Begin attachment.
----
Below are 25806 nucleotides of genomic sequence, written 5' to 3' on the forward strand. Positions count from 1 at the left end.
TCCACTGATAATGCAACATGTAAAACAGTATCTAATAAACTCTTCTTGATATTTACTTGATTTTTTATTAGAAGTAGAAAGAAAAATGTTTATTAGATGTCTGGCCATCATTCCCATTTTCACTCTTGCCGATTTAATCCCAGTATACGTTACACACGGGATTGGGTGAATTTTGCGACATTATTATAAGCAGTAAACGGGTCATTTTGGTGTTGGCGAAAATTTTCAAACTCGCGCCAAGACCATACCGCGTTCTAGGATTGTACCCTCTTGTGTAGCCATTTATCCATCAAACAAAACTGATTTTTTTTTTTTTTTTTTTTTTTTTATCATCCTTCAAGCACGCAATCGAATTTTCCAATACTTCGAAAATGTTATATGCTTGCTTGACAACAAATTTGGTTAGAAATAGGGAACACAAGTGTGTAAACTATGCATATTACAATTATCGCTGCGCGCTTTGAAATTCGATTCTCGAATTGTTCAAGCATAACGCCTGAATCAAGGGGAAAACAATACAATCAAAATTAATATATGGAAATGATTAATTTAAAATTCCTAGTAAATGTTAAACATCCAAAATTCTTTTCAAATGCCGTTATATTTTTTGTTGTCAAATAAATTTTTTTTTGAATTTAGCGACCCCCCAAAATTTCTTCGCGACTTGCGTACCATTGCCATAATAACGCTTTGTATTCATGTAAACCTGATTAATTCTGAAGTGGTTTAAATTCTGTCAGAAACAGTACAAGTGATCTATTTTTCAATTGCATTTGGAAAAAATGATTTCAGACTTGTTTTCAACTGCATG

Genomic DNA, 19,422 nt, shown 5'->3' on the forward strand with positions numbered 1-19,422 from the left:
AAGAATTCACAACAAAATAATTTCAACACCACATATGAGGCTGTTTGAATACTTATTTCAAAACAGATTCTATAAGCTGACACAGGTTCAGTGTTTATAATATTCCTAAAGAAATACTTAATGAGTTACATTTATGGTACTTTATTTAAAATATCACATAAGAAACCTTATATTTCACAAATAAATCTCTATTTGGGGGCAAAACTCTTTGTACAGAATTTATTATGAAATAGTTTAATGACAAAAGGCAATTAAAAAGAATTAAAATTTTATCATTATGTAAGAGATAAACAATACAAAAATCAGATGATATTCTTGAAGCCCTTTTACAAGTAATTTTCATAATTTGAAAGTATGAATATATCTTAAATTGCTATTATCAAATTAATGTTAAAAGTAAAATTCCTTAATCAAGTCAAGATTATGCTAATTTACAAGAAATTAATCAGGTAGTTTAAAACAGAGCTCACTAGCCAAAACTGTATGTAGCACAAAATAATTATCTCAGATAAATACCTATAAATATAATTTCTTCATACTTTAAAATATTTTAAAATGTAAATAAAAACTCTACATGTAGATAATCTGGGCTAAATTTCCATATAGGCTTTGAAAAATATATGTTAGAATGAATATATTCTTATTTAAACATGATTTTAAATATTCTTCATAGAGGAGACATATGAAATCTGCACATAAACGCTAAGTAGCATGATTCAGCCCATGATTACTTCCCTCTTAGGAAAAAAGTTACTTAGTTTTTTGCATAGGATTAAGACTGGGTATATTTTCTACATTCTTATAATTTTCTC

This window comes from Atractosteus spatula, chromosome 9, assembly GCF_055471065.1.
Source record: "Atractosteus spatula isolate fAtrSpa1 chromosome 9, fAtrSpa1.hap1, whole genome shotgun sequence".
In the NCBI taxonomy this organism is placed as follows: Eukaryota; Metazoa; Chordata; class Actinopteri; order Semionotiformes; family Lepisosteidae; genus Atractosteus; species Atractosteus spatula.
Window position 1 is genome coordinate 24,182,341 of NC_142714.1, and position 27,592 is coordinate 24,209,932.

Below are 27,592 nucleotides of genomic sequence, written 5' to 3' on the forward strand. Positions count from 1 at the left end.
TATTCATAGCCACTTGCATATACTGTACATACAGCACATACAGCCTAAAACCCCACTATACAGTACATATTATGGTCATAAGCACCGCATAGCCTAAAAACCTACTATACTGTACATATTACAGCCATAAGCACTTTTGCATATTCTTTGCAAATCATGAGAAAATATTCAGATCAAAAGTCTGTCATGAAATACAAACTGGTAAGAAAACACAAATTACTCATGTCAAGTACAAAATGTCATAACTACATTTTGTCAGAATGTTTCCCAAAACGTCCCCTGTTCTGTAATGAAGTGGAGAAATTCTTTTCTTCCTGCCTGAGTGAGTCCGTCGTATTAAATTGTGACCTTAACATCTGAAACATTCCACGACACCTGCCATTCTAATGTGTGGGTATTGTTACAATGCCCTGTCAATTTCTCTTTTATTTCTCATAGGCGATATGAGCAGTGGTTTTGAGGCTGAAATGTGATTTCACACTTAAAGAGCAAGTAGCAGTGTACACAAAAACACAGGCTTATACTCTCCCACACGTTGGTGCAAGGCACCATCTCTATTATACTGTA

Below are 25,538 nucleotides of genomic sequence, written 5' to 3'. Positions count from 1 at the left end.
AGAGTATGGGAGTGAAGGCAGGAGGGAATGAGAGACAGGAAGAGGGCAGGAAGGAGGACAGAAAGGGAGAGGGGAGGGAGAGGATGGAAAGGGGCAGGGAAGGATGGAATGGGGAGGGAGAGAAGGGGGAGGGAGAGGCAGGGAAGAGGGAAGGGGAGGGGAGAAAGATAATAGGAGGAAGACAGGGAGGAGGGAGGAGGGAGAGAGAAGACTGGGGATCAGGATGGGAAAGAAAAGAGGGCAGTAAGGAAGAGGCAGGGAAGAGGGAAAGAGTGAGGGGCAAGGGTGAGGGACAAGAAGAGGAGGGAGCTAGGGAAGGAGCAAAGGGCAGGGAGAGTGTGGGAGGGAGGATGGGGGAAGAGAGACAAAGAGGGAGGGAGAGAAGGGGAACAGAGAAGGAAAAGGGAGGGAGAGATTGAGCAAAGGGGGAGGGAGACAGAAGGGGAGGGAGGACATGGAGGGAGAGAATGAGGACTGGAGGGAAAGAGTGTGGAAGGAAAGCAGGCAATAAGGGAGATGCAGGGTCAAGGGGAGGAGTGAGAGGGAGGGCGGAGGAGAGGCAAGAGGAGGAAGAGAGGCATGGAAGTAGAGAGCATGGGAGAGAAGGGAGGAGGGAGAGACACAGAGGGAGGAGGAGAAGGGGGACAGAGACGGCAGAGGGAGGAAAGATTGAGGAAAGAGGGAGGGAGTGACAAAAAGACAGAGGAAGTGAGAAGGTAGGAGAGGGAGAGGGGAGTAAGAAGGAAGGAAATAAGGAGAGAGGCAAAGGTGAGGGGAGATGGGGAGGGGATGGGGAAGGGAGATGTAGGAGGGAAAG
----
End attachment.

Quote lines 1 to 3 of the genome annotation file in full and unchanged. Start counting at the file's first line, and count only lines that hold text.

Below are 25806 nucleotides of genomic sequence, written 5' to 3' on the forward strand. Positions count from 1 at the left end.
TCCACTGATAATGCAACATGTAAAACAGTATCTAATAAACTCTTCTTGATATTTACTTGATTTTTTATTAGAAGTAGAAAGAAAAATGTTTATTAGATGTCTGGCCATCATTCCCATTTTCACTCTTGCCGATTTAATCCCAGTATACGTTACACACGGGATTGGGTGAATTTTGCGACATTATTATAAGCAGTAAACGGGTCATTTTGGTGTTGGCGAAAATTTTCAAACTCGCGCCAAGACCATACCGCGTTCTAGGATTGTACCCTCTTGTGTAGCCATTTATCCATCAAACAAAACTGATTTTTTTTTTTTTTTTTTTTTTTTTATCATCCTTCAAGCACGCAATCGAATTTTCCAATACTTCGAAAATGTTATATGCTTGCTTGACAACAAATTTGGTTAGAAATAGGGAACACAAGTGTGTAAACTATGCATATTACAATTATCGCTGCGCGCTTTGAAATTCGATTCTCGAATTGTTCAAGCATAACGCCTGAATCAAGGGGAAAACAATACAATCAAAATTAATATATGGAAATGATTAATTTAAAATTCCTAGTAAATGTTAAACATCCAAAATTCTTTTCAAATGCCGTTATATTTTTTGTTGTCAAATAAATTTTTTTTTGAATTTAGCGACCCCCCAAAATTTCTTCGCGACTTGCGTACCATTGCCATAATAACGCTTTGTATTCATGTAAACCTGATTAATTCTGAAGTGGTTTAAATTCTGTCAGAAACAGTACAAGTGATCTATTTTTCAATTGCATTTGGAAAAAATGATTTCAGACTTGTTTTCAACTGCATG

Genomic DNA, 19,422 nt, shown 5'->3' on the forward strand with positions numbered 1-19,422 from the left: